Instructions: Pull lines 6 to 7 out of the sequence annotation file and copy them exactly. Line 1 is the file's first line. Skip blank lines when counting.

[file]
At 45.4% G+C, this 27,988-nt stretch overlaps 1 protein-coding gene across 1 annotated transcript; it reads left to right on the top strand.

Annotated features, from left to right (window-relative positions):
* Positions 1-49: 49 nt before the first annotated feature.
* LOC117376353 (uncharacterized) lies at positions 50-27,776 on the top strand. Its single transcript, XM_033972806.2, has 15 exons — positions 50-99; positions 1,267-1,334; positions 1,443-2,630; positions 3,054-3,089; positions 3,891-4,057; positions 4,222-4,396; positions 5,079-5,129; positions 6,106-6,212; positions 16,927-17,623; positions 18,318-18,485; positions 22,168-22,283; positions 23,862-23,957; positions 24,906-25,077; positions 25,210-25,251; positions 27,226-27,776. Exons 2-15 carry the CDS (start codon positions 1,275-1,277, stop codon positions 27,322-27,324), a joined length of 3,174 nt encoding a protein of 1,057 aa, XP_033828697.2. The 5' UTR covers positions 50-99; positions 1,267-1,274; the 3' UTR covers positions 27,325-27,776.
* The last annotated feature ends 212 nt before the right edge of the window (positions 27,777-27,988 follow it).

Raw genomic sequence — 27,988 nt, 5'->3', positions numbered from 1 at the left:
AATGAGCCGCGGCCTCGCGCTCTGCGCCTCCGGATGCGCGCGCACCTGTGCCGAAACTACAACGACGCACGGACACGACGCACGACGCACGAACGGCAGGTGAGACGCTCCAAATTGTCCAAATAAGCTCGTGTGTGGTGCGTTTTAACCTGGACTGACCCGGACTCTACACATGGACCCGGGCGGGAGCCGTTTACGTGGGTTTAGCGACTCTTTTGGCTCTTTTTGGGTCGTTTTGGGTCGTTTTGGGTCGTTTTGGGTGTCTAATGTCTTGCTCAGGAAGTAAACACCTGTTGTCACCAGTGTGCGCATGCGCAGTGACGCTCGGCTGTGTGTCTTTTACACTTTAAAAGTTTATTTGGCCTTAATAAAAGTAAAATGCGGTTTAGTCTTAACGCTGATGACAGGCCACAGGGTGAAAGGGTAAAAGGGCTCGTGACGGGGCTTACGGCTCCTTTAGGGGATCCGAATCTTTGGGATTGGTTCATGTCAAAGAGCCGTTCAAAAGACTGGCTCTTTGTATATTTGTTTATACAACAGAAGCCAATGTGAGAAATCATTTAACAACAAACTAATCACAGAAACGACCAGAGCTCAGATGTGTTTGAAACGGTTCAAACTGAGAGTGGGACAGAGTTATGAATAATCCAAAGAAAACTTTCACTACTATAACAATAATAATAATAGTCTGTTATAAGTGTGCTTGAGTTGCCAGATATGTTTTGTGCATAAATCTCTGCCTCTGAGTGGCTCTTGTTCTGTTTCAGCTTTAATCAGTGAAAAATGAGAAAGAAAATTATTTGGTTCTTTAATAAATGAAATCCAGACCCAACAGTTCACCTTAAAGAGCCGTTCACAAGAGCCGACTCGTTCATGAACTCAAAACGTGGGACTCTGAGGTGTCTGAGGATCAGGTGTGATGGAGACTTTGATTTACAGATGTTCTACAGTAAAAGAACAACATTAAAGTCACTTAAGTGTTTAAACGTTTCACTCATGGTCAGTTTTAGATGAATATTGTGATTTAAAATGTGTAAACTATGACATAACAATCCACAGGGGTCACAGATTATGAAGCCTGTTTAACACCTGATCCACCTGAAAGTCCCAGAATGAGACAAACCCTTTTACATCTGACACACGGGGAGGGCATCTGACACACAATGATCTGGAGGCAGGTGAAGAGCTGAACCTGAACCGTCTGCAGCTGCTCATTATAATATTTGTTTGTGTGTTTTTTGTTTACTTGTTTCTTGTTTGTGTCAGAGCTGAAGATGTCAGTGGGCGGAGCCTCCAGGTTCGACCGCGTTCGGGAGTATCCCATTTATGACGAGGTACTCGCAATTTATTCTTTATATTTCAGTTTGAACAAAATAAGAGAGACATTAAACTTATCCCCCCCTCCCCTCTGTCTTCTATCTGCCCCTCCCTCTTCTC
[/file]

Raw genomic sequence — 27,988 nt, 5'->3', positions numbered from 1 at the left:
AATGAGCCGCGGCCTCGCGCTCTGCGCCTCCGGATGCGCGCGCACCTGTGCCGAAACTACAACGACGCACGGACACGACGCACGACGCACGAACGGCAGGTGAGACGCTCCAAATTGTCCAAATAAGCTCGTGTGTGGTGCGTTTTAACCTGGACTGACCCGGACTCTACACATGGACCCGGGCGGGAGCCGTTTACGTGGGTTTAGCGACTCTTTTGGCTCTTTTTGGGTCGTTTTGGGTCGTTTTGGGTCGTTTTGGGTGTCTAATGTCTTGCTCAGGAAGTAAACACCTGTTGTCACCAGTGTGCGCATGCGCAGTGACGCTCGGCTGTGTGTCTTTTACACTTTAAAAGTTTATTTGGCCTTAATAAAAGTAAAATGCGGTTTAGTCTTAACGCTGATGACAGGCCACAGGGTGAAAGGGTAAAAGGGCTCGTGACGGGGCTTACGGCTCCTTTAGGGGATCCGAATCTTTGGGATTGGTTCATGTCAAAGAGCCGTTCAAAAGACTGGCTCTTTGTATATTTGTTTATACAACAGAAGCCAATGTGAGAAATCATTTAACAACAAACTAATCACAGAAACGACCAGAGCTCAGATGTGTTTGAAACGGTTCAAACTGAGAGTGGGACAGAGTTATGAATAATCCAAAGAAAACTTTCACTACTATAACAATAATAATAATAGTCTGTTATAAGTGTGCTTGAGTTGCCAGATATGTTTTGTGCATAAATCTCTGCCTCTGAGTGGCTCTTGTTCTGTTTCAGCTTTAATCAGTGAAAAATGAGAAAGAAAATTATTTGGTTCTTTAATAAATGAAATCCAGACCCAACAGTTCACCTTAAAGAGCCGTTCACAAGAGCCGACTCGTTCATGAACTCAAAACGTGGGACTCTGAGGTGTCTGAGGATCAGGTGTGATGGAGACTTTGATTTACAGATGTTCTACAGTAAAAGAACAACATTAAAGTCACTTAAGTGTTTAAACGTTTCACTCATGGTCAGTTTTAGATGAATATTGTGATTTAAAATGTGTAAACTATGACATAACAATCCACAGGGGTCACAGATTATGAAGCCTGTTTAACACCTGATCCACCTGAAAGTCCCAGAATGAGACAAACCCTTTTACATCTGACACACGGGGAGGGCATCTGACACACAATGATCTGGAGGCAGGTGAAGAGCTGAACCTGAACCGTCTGCAGCTGCTCATTATAATATTTGTTTGTGTGTTTTTTGTTTACTTGTTTCTTGTTTGTGTCAGAGCTGAAGATGTCAGTGGGCGGAGCCTCCAGGTTCGACCGCGTTCGGGAGTATCCCATTTATGACGAGGTACTCGCAATTTATTCTTTATATTTCAGTTTGAACAAAATAAGAGAGACATTAAACTTATCCCCCCCTCCCCTCTGTCTTCTATCTGCCCCTCCCTCTTCTC